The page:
Monopoly – the Only Game in Town

The Office of Fair Trading is giving Britain’s superstores exactly what they want

By George Monbiot. Published in the Guardian 14th January 1999.

When the Office of Fair Trading announced that it was conducting an investigation into the superstores, to determine whether or not they are trading fairly, every small shopkeeper in Britain breathed a grateful sigh of relief. At last their claims that the explosion in out-of town development and the superstores’ stranglehold on suppliers are murdering the high street and the corner shop were being taken seriously. They’ll get a shock when they read the OFT’s report: insiders say that its principal recommendation is more out-of-town development.

The Office of Fair Trading argues, we’re told, that the moratorium on building out-of-town superstores, imposed in 1996, slammed the door on competition from other big retailers – in particular “discount warehouses” from Europe – which were hoping to enter the market. Lifting the moratorium would let them in, forcing the superstores to reduce their prices.

At first glance, the OFT’s reported solution looks like an appropriate response to the problem. In 1993, when the big discount stores first tried to establish themselves in Britain, Tesco, Sainsbury and Safeway clubbed together to hire PR consultants and wage a court battle against the new retailers’ planning applications. They succeeded in deflecting the threat to their cosy partition of the market. When, three years later, the moratorium was introduced, they and their only remaining large competitor, ASDA, could concentrate on dividing the spoils of British consumption between them. The outcome could fairly be described as a complex monopoly: four huge companies acting independently but trading in an almost identical manner. Staggering profit margins and predatory relationships with their suppliers are among the predictable results.

But, far from relieving us from their tyranny, the OFT’s proposal will simply compound it. Planning laws specifically prohibit local authorities from discriminating on the basis of an applicant’s identity. Their purpose is to regulate changes in land use, not changes in ownership. The existing superstores have already lined up hundreds of planning applications. They have the best planning consultants money can buy, and our political leaders sit in the palms of their hands. Lifting the out-of-town moratorium to allow the discount stores a foothold, in other words, will simply enable the existing stores to consummate their monopoly.

The OFT’s report could be just the excuse New Labour is looking for to renew its subscription to the Fat Cats’ Protection League. A year ago, SuperMarketing magazine predicted that “while the government will publicly continue to pay lip-service to the anti-development lobby, in private, paths will be smoothed over. … Relaxations in planning law are likely within two years”. While the moratorium might have served the superstores well four years ago, today they see it, once again, as the principal impediment to expansion. The future, their analysts have told them, lies in what could be described as private towns: out-of-town gigastores of 100,000 square feet or more, surrounded by new housing. Only when the moratorium is lifted can this engineering of captive markets begin.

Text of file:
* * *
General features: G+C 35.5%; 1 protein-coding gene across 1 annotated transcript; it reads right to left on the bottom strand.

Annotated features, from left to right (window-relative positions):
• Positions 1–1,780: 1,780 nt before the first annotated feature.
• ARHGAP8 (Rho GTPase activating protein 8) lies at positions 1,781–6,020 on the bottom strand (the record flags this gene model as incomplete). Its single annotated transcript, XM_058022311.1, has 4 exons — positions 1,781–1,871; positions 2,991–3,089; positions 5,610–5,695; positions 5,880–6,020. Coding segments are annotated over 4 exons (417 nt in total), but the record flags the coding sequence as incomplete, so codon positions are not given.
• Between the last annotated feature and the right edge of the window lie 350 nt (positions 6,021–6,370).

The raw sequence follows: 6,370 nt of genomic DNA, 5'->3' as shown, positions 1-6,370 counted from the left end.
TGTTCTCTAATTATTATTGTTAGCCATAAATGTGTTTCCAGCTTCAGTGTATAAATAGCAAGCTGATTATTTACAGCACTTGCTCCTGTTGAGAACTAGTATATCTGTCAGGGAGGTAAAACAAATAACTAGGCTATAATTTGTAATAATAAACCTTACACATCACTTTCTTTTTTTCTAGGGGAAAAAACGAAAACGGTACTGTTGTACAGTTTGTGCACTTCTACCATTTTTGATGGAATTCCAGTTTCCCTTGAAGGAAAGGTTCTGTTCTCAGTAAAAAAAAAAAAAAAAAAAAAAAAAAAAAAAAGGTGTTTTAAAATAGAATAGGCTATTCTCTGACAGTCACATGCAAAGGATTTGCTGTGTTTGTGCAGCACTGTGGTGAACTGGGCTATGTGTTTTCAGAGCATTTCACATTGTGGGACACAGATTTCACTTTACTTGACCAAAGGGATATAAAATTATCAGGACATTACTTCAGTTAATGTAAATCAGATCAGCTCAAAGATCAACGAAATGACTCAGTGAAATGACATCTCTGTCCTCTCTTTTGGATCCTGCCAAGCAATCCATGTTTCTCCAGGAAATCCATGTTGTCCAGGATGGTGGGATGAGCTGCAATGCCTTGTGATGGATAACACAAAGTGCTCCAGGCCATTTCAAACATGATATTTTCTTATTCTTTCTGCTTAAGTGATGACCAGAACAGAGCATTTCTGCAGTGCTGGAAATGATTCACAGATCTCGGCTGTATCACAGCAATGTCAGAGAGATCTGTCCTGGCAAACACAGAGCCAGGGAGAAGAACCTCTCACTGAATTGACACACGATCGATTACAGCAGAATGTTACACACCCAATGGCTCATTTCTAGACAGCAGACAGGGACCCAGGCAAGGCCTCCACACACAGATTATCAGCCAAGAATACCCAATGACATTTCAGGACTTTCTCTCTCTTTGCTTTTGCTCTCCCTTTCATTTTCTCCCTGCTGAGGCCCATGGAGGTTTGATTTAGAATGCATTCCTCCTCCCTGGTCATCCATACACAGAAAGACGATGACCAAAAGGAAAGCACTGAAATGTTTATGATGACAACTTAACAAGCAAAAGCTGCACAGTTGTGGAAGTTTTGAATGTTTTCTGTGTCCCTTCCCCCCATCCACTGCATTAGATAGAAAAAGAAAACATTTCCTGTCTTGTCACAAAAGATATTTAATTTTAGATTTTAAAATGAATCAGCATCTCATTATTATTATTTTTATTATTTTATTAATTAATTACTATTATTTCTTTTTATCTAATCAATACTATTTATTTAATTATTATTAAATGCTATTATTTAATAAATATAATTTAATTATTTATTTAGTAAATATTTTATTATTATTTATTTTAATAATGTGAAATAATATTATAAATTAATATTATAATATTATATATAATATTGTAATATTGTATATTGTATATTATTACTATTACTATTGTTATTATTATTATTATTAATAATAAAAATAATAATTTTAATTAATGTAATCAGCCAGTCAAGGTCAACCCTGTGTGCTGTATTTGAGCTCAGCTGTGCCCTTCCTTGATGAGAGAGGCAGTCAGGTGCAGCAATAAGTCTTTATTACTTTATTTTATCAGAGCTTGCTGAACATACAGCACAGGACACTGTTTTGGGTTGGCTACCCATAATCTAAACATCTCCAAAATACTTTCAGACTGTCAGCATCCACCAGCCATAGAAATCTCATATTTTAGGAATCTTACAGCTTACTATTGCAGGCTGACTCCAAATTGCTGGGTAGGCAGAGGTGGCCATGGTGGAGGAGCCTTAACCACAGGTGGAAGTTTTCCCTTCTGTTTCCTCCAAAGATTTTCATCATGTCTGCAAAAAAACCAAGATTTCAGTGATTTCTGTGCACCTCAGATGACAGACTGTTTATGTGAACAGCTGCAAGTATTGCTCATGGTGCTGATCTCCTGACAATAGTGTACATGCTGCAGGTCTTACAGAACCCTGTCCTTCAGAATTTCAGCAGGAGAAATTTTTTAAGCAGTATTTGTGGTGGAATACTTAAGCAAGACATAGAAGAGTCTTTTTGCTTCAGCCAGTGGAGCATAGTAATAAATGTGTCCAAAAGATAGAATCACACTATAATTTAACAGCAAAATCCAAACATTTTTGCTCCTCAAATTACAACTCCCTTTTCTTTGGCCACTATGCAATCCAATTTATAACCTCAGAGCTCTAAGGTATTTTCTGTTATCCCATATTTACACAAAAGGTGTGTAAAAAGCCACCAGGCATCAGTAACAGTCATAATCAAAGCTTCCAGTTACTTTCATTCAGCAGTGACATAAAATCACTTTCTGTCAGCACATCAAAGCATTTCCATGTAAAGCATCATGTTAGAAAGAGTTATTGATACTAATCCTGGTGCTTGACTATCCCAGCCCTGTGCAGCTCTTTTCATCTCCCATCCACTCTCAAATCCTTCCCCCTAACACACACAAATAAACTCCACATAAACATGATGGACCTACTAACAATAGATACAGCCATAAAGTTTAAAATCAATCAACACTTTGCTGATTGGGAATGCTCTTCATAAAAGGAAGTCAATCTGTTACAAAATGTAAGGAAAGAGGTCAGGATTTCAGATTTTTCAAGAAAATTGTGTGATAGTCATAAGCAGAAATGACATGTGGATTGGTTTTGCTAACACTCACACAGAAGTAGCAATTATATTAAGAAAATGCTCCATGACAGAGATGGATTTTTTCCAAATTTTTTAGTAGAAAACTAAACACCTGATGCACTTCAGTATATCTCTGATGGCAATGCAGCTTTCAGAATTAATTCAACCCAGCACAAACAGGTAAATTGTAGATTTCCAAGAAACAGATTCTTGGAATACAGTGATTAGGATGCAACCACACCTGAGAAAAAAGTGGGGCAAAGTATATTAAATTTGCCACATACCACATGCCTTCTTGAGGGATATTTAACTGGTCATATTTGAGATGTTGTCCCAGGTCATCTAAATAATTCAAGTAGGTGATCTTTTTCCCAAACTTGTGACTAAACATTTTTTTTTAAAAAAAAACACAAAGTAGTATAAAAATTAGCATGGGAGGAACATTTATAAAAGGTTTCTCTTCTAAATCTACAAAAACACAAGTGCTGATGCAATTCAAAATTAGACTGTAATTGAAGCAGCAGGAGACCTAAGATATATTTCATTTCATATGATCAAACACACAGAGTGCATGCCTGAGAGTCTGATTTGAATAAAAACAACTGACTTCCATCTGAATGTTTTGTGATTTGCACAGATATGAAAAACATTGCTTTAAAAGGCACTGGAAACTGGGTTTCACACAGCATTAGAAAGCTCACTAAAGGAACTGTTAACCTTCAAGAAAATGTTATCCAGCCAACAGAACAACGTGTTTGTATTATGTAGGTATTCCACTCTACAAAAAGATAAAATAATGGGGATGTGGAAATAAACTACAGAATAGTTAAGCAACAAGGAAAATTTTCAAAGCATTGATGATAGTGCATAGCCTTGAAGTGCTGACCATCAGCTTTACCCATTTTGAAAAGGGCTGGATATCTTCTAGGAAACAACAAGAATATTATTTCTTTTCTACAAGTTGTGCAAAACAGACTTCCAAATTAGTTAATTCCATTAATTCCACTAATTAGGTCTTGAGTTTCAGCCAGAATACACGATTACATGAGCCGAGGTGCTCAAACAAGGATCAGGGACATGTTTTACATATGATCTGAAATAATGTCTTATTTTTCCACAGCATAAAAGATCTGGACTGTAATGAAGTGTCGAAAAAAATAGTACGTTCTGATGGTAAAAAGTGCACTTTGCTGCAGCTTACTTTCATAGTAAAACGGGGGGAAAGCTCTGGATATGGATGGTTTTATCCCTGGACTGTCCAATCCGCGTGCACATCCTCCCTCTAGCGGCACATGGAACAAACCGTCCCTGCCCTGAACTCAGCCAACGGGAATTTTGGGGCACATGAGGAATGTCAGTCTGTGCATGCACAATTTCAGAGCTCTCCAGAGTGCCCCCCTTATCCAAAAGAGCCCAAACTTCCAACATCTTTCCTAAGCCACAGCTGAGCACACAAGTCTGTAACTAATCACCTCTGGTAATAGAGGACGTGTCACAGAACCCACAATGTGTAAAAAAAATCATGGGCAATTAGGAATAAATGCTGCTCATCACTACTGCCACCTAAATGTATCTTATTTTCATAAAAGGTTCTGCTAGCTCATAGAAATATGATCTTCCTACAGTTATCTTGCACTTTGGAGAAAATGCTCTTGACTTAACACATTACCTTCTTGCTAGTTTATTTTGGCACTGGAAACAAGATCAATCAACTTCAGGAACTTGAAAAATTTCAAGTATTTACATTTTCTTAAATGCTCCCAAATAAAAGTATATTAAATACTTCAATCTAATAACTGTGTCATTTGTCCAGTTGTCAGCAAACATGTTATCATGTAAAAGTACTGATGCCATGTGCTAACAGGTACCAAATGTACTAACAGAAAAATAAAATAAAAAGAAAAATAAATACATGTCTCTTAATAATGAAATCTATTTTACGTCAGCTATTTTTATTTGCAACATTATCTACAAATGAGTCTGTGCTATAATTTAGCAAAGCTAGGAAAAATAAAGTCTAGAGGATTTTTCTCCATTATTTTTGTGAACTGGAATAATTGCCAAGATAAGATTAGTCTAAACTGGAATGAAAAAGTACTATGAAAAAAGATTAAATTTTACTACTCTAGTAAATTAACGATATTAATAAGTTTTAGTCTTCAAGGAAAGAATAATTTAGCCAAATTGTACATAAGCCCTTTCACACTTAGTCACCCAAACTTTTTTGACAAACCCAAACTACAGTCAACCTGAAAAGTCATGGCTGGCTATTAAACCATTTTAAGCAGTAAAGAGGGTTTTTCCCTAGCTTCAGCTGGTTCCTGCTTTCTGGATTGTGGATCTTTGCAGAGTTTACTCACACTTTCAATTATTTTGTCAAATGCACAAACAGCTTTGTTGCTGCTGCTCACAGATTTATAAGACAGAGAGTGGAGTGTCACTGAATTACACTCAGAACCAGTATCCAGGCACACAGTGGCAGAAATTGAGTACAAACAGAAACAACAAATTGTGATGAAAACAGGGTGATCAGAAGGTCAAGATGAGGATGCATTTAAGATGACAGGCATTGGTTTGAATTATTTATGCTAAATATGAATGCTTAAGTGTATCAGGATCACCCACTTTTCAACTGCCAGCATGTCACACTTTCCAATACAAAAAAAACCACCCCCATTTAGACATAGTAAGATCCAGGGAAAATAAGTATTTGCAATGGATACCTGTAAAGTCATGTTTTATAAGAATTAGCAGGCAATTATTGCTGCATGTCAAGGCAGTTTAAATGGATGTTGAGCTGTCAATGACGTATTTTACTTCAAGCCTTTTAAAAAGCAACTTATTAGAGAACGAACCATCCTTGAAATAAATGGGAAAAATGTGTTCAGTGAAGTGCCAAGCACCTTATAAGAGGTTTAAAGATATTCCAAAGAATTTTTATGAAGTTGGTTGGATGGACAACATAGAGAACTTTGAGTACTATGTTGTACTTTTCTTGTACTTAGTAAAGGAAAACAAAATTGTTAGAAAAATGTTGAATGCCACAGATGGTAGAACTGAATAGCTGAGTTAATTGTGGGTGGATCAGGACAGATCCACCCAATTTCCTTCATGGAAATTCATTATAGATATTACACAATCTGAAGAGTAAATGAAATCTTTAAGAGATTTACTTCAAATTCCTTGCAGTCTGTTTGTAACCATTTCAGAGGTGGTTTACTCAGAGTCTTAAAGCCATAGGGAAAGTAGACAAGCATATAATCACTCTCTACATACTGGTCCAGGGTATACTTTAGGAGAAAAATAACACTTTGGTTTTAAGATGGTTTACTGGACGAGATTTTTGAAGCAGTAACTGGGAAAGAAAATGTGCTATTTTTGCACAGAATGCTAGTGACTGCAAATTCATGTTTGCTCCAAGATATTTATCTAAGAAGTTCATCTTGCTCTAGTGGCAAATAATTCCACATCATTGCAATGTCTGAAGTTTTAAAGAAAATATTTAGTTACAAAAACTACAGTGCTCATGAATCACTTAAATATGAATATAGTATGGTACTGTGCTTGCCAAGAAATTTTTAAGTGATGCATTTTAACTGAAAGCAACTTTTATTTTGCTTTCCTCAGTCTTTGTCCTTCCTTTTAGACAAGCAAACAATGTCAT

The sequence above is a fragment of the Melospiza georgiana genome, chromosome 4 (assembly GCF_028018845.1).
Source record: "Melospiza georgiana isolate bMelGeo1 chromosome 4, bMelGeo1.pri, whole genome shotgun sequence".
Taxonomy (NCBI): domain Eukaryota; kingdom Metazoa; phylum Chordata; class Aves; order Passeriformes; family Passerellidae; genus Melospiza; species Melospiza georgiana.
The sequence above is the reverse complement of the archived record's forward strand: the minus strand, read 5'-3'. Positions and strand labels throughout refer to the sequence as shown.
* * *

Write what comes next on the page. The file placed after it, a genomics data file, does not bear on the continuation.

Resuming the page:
The OFT’s problem is that its terms of reference are cripplingly narrow. The only substantial issue it is examining is the price consumers pay. That farmers and small manufacturers are being driven out of business in swarms as the superstores pay them less than the cost of production for their goods is of little interest to the OFT. That small shops and markets are all but extinct in parts of Britain, that many of the costs the superstores should bear are instead dumped on society, are beyond the scope of its inquiry. As long as none of the superstores achieves a national market share of more than 25 per cent, and as long as the prices they charge consumers are neither identical nor universally higher than those charged in small shops, they are deemed to be trading fairly. Last year, the head of the OFT’s inquiry boasted to journalists that “We have always taken the view that the growth of the supermarkets is broadly in the consumer interest. We have no specific intent to go back from that now.” To prove it, his investigation took evidence from just four parties: the superstores.

The Office of Fair Trading has investigated the wrong problem and, it appears, proposed the wrong solution. The superstores need fewer sites, not more. They need proper regulation: perhaps, as the fruit growers’ association has recommended, an independent regulator. They should be taxed to reflect the costs they transfer to society and the environment. Instead, the OFT will, as a harsh and authoritarian punishment for their crimes against society, give them precisely what they most desire.